The bypass valve 60 has an inwardly projecting portion 74 for mating in a snug conforming fit with the second end 76 of frame 46. Valve 60 further has a flange portion 78 for positioning across the opening 38 of the housing 12 and mating with sidewall 14 to further define the outer chamber 48. The bypass valve is for positioning across the housing opening 38 and mating with frame 46.
Endcap 42 is circular and has threaded portions 80 for sealingly engaging the threaded portion 40 of housing 12. Endcap 42 when threaded or screwed onto housing 12 secures the bypass valve 60 and the frame 46 with the sleeve 44 thereon in alignment with each other and secured inside the housing 12. The valve flange 78 has at least one aperture 82 formed therein, and the endcap has a space or open bottom 84, so that the oil bypassing the filter sleeve 44 can pass through aperture 82, space 84, and valve 60 into the center cavity 50.
Because the endcap 42 can be easily removed by unscrewing, the bypass valve 60 can be removed for visual inspection to determine whether it is operating properly. By removing endcap 42, the valve 60 and frame 46 with sleeve 44 thereon can be removed for cleaning and subsequent reinsertion.
Although the filter assembly of the present invention has been described in terms of an oil filter unit, it is understood that the filter unit of the present invention can also be used to filter fuel or other liquids as well.
It should be understood that various changes and modifications to the preferred embodiments described above will be apparent to those skilled in the art. Such changes and modifications can be made without departing from the spirit and scope of the present invention, and it is therefore intended that such changes and modifications be covered by the following claims.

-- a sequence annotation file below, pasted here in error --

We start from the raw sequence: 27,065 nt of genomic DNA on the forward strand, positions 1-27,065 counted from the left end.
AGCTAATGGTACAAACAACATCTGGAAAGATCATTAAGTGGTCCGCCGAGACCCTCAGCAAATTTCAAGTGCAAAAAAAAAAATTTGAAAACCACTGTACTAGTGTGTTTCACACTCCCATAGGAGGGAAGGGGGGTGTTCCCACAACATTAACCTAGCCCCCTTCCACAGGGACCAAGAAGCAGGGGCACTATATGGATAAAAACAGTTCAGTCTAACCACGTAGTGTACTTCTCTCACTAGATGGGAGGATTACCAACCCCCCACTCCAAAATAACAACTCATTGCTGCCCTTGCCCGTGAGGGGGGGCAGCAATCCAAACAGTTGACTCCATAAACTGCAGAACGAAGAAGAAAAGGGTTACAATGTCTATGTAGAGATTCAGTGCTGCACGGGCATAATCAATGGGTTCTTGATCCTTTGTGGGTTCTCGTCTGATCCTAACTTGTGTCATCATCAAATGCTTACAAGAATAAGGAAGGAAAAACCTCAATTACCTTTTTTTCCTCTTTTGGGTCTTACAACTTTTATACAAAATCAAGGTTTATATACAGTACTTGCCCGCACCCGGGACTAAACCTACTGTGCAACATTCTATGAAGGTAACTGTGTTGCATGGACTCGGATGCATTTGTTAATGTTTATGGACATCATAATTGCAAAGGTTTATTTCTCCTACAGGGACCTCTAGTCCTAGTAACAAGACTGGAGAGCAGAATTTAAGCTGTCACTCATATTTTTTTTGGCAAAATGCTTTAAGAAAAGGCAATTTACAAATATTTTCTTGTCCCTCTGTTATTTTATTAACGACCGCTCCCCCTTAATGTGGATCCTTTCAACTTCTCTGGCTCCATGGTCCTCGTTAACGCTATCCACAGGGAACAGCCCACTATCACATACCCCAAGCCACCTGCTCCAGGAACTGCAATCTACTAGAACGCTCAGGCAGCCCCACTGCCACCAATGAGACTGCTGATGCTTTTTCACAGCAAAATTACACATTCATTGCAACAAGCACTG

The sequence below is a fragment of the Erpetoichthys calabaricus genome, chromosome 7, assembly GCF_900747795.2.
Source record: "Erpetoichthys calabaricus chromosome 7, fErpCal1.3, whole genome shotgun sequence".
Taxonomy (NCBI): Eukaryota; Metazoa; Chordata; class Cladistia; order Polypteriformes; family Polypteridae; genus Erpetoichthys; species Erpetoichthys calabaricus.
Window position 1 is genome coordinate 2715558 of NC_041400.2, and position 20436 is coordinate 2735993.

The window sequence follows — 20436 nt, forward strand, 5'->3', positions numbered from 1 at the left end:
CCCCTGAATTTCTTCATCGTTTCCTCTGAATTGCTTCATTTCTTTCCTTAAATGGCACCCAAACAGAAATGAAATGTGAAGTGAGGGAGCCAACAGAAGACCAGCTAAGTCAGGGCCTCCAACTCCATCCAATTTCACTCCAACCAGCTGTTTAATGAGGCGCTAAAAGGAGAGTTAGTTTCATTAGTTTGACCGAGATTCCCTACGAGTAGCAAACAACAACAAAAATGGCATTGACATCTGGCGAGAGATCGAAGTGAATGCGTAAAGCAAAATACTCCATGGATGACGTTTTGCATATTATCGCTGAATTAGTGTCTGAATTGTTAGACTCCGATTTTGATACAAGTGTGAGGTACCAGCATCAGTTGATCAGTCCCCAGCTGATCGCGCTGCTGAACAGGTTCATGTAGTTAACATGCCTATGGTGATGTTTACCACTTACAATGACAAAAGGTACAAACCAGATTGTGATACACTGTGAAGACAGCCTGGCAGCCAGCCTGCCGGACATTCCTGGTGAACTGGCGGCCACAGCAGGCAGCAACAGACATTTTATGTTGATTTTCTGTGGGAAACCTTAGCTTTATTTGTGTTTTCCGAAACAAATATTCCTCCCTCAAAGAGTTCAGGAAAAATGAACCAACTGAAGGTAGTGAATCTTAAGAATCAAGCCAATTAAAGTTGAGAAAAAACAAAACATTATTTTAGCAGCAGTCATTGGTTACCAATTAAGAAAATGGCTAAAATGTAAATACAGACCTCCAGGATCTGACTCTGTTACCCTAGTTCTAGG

|Cited Patent||Filing date||Publication date||Applicant||Title|
|US24509 *||Jun 21, 1859||Tenbach|
|US217126 *||May 23, 1879||Jul 1, 1879||Improvement in pumps|
|US401057 *||Nov 20, 1888||Apr 9, 1889||Filtering apparatus|
|US539800 *||May 28, 1895||Pump-strainer|
|US1165640 *||Apr 14, 1913||Dec 28, 1915||Maranville Base And Filter Company||Filter.|
|US1677118 *||Feb 14, 1927||Jul 10, 1928||Fuel-filtebing sceeekt|
|US1906984 *||Sep 12, 1930||May 2, 1933||Borg Warner||Oil cooler and filter|
|US2011031 *||Apr 25, 1934||Aug 13, 1935||William T Birch||Strainer for automobile cooling systems|
|US2430578 *||Feb 7, 1945||Nov 11, 1947||Air Maze Corp||Liquid filter valve structure|
|US2798695 *||Nov 2, 1954||Jul 9, 1957||Warren S Arleque||Oil cooling device for automobile and other internal combustion engines|
|US2995250 *||Jan 26, 1959||Aug 8, 1961||Champion Lab Inc||Oil filter|
|US3000505 *||May 22, 1958||Sep 19, 1961||Purolator Products Inc||Filter unit|
|US3036711 *||Jan 6, 1959||May 29, 1962||Purolator Products Inc||Filter unit|
|US3199679 *||Aug 15, 1962||Aug 10, 1965||Jr Bert Montgomery Salyer||Filter system for dry cleaning solvents|
|US3224591 *||Apr 19, 1963||Dec 21, 1965||Fram Corp||Oil filter gasket support|
|US3265213 *||Sep 18, 1963||Aug 9, 1966||Purolator Products Inc||Filter assembly having the enclosure embedded in the bottom member|
|US3327864 *||Feb 27, 1964||Jun 27, 1967||Technical Fabricators||Filter cartridge unit and porous filter element for use in connection therewith|
|US3463317 *||Aug 7, 1967||Aug 26, 1969||Prier Walter R||Adapter unit for a fluid filter and a fluid cooler|
|US3519560 *||Oct 2, 1967||Jul 7, 1970||Filters Inc||Method and apparatus for removing water from fluids|
|US3633753 *||Feb 4, 1970||Jan 11, 1972||Comptior De La Filtration Cofi||Tubular filter with resilient deformable support|
|US3868327 *||Mar 12, 1973||Feb 25, 1975||Skyway Sales Corp||Filter unit for fluid cleaner|